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I was telling my son, who works as a potter, how sad I would feel if a favorite mug of mine broke. He shared how that would excite him because it would create a space to replace the broken item with another piece of useful art and a benchmark for his craftsmanship. It would provide an invitation for creation.

That metaphor translates well into my life. Brokenness is an indication that things aren’t working as well they have before. It signals a need for something more useful. Acknowledging brokenness in my life can create space for creation. As I concede my brokenness, I am free to let go of things that at one time were useful but have been outgrown.

Admitting brokenness is uncomfortable for me. I don’t like having to face the loss that accompanies that admission. It is frightening and painful. Yet, the sooner I embrace my loss, and let go of the broken fragments, the sooner it frees me up to be able to create something new.

Creation never sleeps. It is always occurring. Looking for brokenness in myself could be a full time job. For today, however, I will sip coffee out of my favorite mug, feel the warmth seep into my palms and revel in the pleasure it gives me. I will acknowledge its fragility by not clinging too tight and embrace the creative space when the cup cracks.


Bike riding last night took on spiritual dimensions, a meditation to be specific. I pressed shuffle on my iPod and headed along familiar paths. The air was chilly, nippy rather than nasty. The wind was at my back, which made the pedaling feel effortless. I turned on to the path by the creek and picked up speed on the downhill. Fallen leaves crackled under my tires and the stream was my companion as it tumbled along beside me.


I don’t remember what song came before, but the call to meditation came from Brother Marc (Knoffler) with “Calling Elvis”. The triteness of the words made them easy to ignore. It was Brother Marc’s guitar. The riffs called me to let go of the burdens I was carrying, a call to shake off the worries and sadness. As I pedaled to the beat and the guitar notes penetrated my soul, the weight fell away and I felt light and free.


Brother Marc again, this time joined by Sister Emmylou (Harris). “This is us” , a celebrating and reminiscent look at a couple’s memories of their life together. It made me think of those who have enriched my life. I thought of my wife and the grace she has infused into my life. I gave thanks for the relationships that keep me connected and grounded.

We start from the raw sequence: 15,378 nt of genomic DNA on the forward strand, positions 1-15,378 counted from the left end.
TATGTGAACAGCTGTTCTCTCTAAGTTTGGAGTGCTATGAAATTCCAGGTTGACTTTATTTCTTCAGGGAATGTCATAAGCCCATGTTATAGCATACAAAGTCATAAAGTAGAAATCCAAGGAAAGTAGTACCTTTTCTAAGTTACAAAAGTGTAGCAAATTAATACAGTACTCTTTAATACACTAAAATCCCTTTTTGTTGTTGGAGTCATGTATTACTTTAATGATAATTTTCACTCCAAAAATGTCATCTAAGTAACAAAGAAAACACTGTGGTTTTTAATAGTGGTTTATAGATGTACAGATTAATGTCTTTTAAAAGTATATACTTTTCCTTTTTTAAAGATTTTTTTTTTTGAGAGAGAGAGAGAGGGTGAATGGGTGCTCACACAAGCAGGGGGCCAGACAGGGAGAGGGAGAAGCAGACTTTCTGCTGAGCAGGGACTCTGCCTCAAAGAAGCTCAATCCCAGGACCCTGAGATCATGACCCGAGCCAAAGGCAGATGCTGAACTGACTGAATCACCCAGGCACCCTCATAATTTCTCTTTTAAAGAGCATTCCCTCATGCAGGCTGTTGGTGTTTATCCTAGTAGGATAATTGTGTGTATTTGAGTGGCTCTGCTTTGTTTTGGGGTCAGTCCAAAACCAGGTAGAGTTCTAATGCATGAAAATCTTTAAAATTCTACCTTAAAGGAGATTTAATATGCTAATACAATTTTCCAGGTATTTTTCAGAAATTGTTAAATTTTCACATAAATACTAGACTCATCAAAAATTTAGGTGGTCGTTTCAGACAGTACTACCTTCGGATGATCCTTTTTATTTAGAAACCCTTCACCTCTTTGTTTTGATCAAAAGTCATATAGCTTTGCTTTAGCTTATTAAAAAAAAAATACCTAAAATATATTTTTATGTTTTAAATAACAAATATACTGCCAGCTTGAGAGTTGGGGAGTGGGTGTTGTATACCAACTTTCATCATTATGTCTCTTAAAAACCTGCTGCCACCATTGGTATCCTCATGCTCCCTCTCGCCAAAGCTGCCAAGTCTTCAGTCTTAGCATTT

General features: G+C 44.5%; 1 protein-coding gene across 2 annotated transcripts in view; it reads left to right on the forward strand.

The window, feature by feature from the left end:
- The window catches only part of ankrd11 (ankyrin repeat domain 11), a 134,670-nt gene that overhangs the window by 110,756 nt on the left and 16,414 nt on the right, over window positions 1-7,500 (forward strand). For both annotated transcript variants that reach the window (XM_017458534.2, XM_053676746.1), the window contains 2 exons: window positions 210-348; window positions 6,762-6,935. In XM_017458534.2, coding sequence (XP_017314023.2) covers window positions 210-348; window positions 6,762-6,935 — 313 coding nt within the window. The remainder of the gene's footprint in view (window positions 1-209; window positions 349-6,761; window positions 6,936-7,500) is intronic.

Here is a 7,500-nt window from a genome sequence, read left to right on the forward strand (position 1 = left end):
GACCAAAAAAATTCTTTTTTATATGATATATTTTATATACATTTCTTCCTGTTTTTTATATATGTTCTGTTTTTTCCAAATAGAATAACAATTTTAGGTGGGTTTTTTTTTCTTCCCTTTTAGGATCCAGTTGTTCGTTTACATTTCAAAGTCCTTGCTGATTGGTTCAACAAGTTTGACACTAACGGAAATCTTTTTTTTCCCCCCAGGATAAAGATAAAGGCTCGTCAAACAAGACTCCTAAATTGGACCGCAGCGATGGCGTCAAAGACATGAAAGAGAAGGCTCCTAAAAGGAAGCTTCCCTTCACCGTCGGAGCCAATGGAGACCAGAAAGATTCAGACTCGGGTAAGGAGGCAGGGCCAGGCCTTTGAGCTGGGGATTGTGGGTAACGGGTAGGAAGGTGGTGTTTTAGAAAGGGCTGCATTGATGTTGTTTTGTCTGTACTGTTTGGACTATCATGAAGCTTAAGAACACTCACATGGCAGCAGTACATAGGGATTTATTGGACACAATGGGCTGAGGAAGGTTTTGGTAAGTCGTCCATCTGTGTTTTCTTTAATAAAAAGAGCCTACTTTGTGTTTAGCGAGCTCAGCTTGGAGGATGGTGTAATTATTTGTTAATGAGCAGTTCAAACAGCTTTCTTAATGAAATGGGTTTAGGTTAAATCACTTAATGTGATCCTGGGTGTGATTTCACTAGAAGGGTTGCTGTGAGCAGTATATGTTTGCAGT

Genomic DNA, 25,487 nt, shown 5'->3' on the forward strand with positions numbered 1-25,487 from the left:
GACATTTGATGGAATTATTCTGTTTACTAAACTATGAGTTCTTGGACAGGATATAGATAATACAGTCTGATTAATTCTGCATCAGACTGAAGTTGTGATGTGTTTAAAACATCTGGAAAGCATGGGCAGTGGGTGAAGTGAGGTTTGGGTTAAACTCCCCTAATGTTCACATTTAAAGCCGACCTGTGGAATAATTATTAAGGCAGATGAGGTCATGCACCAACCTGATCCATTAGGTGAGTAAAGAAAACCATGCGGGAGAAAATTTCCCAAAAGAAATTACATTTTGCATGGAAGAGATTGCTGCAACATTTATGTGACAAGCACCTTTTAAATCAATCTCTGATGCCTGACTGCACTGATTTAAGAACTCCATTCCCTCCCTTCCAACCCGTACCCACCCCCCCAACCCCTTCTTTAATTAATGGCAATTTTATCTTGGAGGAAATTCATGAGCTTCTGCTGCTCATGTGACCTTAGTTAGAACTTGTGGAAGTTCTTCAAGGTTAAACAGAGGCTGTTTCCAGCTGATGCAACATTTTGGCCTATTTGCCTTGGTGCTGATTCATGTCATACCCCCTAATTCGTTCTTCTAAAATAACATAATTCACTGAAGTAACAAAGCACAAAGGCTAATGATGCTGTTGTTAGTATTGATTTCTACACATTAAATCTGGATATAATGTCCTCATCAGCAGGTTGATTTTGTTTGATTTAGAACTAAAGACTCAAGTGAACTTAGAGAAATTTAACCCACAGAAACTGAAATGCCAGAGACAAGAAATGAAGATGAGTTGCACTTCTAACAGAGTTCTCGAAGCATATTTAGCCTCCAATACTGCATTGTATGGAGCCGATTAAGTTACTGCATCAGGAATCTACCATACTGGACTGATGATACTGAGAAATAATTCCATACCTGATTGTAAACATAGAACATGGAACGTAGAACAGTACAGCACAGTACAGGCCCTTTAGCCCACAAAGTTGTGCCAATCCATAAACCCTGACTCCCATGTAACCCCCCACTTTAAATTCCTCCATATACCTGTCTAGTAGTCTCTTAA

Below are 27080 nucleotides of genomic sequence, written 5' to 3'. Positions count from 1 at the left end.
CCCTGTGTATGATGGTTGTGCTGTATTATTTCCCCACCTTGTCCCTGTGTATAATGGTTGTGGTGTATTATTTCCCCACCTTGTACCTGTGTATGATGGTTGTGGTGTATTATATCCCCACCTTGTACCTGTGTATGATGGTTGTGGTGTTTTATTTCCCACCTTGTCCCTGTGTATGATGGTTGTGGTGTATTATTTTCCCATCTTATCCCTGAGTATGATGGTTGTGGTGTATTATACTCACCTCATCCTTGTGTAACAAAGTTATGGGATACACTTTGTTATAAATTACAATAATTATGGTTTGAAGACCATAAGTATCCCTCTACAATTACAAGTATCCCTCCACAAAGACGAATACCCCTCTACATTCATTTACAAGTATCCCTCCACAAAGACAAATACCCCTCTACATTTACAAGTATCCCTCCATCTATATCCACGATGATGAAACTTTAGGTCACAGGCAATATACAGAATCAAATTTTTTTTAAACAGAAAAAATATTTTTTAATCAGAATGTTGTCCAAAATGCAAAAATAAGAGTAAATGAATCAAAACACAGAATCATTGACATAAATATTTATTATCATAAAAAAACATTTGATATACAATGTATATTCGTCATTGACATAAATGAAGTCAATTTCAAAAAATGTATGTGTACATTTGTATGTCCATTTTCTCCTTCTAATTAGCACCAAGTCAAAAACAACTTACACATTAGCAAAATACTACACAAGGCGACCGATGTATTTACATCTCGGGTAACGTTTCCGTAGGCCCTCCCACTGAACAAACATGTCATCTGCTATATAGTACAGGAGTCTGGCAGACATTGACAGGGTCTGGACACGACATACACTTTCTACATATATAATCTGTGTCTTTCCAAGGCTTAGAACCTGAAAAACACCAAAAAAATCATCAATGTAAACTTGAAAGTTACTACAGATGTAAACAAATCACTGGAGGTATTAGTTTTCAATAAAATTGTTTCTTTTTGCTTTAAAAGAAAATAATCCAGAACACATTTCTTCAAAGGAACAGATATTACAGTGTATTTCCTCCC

Sister Joni (Mitchell)’s simple piano and voice heralded the song “For Free”. It tells the story of seeing a street musician playing for free on a corner sidewalk. Sister Joni examines her own life and sees how she had moved from purity to payment, and that the trade-off hasn’t fed her soul. She reminded me that the focus of life is to make music, not necessarily to sell it. It stripped my soul down to focus on expressing joy more than seeking external reward.


The meditation concluded with Sister Sarah (Groves) singing “Just showed up for my own life”.  “There are so many ways to hide. There are so many ways not to feel. There are so many ways to deny what is real.  And I just showed up for my own life. I’m standing here taking it in and it sure looks bright!”

The words bloomed in my soul. “The glory of God is man fully alive”.

Getting home it was dark. As I pulled up the drive I felt revitalized and alive. I gave thanks for the random group of musicians who led the meditation to this culmination. The sun had set in the sky, but there was sunrise in my soul.

I can let go of the burdens I carry. I can value the relationships that strengthen me. I can create for the simple joy it brings. I can drop the hindrances that keep me from embracing my life.

The glory of god is man fully alive!

I’m coming alive!